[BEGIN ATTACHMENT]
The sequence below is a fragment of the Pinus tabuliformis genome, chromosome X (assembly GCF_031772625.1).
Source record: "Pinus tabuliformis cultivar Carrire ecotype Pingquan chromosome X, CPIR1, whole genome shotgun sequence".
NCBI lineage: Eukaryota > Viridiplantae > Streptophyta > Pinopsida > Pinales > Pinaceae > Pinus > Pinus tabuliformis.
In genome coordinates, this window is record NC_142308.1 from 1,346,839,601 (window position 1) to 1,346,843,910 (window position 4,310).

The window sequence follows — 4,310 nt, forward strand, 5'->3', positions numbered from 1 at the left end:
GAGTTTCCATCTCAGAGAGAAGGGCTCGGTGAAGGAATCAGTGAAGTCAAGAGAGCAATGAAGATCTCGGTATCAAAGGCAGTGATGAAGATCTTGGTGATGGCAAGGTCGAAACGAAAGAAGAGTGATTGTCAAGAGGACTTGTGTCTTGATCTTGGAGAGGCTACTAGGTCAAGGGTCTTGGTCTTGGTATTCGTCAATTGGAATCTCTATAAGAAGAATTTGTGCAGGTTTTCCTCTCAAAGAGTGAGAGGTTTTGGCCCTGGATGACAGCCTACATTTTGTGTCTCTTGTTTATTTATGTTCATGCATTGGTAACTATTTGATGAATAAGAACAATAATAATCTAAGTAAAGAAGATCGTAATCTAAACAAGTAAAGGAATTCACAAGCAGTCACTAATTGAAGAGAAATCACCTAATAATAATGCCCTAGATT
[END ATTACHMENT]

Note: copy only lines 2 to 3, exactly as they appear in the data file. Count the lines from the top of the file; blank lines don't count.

Source record: "Pinus tabuliformis cultivar Carrire ecotype Pingquan chromosome X, CPIR1, whole genome shotgun sequence".
NCBI lineage: Eukaryota > Viridiplantae > Streptophyta > Pinopsida > Pinales > Pinaceae > Pinus > Pinus tabuliformis.